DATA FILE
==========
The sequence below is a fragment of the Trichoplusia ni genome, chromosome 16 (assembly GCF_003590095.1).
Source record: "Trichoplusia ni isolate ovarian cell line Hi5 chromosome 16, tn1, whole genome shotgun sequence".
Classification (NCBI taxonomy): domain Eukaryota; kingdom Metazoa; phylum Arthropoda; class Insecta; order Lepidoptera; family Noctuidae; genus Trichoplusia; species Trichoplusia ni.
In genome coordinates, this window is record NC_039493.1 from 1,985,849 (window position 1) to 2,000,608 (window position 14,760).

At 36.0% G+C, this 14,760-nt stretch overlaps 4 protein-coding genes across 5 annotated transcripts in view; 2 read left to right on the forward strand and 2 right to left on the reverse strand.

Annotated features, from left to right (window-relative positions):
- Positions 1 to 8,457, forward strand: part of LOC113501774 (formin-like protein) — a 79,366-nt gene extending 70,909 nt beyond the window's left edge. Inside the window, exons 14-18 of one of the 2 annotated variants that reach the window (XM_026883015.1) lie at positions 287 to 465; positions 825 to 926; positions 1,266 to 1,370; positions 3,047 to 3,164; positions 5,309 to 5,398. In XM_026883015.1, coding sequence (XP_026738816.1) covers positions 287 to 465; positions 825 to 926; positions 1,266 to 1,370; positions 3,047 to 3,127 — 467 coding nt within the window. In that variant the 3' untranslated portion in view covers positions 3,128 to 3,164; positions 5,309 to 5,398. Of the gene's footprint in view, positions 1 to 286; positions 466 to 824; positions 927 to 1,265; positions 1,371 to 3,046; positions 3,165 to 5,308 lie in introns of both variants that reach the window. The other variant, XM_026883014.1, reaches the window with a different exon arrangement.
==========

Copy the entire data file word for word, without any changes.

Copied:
The sequence below is a fragment of the Trichoplusia ni genome, chromosome 16 (assembly GCF_003590095.1).
Source record: "Trichoplusia ni isolate ovarian cell line Hi5 chromosome 16, tn1, whole genome shotgun sequence".
Classification (NCBI taxonomy): domain Eukaryota; kingdom Metazoa; phylum Arthropoda; class Insecta; order Lepidoptera; family Noctuidae; genus Trichoplusia; species Trichoplusia ni.
In genome coordinates, this window is record NC_039493.1 from 1,985,849 (window position 1) to 2,000,608 (window position 14,760).

At 36.0% G+C, this 14,760-nt stretch overlaps 4 protein-coding genes across 5 annotated transcripts in view; 2 read left to right on the forward strand and 2 right to left on the reverse strand.

Annotated features, from left to right (window-relative positions):
- Positions 1 to 8,457, forward strand: part of LOC113501774 (formin-like protein) — a 79,366-nt gene extending 70,909 nt beyond the window's left edge. Inside the window, exons 14-18 of one of the 2 annotated variants that reach the window (XM_026883015.1) lie at positions 287 to 465; positions 825 to 926; positions 1,266 to 1,370; positions 3,047 to 3,164; positions 5,309 to 5,398. In XM_026883015.1, coding sequence (XP_026738816.1) covers positions 287 to 465; positions 825 to 926; positions 1,266 to 1,370; positions 3,047 to 3,127 — 467 coding nt within the window. In that variant the 3' untranslated portion in view covers positions 3,128 to 3,164; positions 5,309 to 5,398. Of the gene's footprint in view, positions 1 to 286; positions 466 to 824; positions 927 to 1,265; positions 1,371 to 3,046; positions 3,165 to 5,308 lie in introns of both variants that reach the window. The other variant, XM_026883014.1, reaches the window with a different exon arrangement.